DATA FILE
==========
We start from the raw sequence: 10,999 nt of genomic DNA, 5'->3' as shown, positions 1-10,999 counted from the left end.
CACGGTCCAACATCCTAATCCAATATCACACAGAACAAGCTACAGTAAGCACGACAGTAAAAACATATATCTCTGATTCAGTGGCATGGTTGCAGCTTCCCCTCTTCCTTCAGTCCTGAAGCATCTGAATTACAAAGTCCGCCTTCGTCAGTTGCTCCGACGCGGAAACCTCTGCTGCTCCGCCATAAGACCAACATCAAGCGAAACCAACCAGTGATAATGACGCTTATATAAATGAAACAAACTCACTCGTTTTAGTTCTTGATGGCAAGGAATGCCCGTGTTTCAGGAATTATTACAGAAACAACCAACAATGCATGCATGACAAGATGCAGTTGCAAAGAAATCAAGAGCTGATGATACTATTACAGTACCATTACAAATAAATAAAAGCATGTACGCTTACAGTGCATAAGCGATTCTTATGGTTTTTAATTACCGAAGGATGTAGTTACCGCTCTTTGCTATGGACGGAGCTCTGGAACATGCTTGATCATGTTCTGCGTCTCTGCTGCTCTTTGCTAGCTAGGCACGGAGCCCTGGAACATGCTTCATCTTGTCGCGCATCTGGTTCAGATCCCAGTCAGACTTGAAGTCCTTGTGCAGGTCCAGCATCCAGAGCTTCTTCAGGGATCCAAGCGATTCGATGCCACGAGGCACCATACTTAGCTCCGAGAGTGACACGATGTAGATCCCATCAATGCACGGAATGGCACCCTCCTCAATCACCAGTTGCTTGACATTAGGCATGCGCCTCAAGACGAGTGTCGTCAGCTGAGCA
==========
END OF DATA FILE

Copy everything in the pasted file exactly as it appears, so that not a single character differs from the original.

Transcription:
We start from the raw sequence: 10,999 nt of genomic DNA, 5'->3' as shown, positions 1-10,999 counted from the left end.
CACGGTCCAACATCCTAATCCAATATCACACAGAACAAGCTACAGTAAGCACGACAGTAAAAACATATATCTCTGATTCAGTGGCATGGTTGCAGCTTCCCCTCTTCCTTCAGTCCTGAAGCATCTGAATTACAAAGTCCGCCTTCGTCAGTTGCTCCGACGCGGAAACCTCTGCTGCTCCGCCATAAGACCAACATCAAGCGAAACCAACCAGTGATAATGACGCTTATATAAATGAAACAAACTCACTCGTTTTAGTTCTTGATGGCAAGGAATGCCCGTGTTTCAGGAATTATTACAGAAACAACCAACAATGCATGCATGACAAGATGCAGTTGCAAAGAAATCAAGAGCTGATGATACTATTACAGTACCATTACAAATAAATAAAAGCATGTACGCTTACAGTGCATAAGCGATTCTTATGGTTTTTAATTACCGAAGGATGTAGTTACCGCTCTTTGCTATGGACGGAGCTCTGGAACATGCTTGATCATGTTCTGCGTCTCTGCTGCTCTTTGCTAGCTAGGCACGGAGCCCTGGAACATGCTTCATCTTGTCGCGCATCTGGTTCAGATCCCAGTCAGACTTGAAGTCCTTGTGCAGGTCCAGCATCCAGAGCTTCTTCAGGGATCCAAGCGATTCGATGCCACGAGGCACCATACTTAGCTCCGAGAGTGACACGATGTAGATCCCATCAATGCACGGAATGGCACCCTCCTCAATCACCAGTTGCTTGACATTAGGCATGCGCCTCAAGACGAGTGTCGTCAGCTGAGCA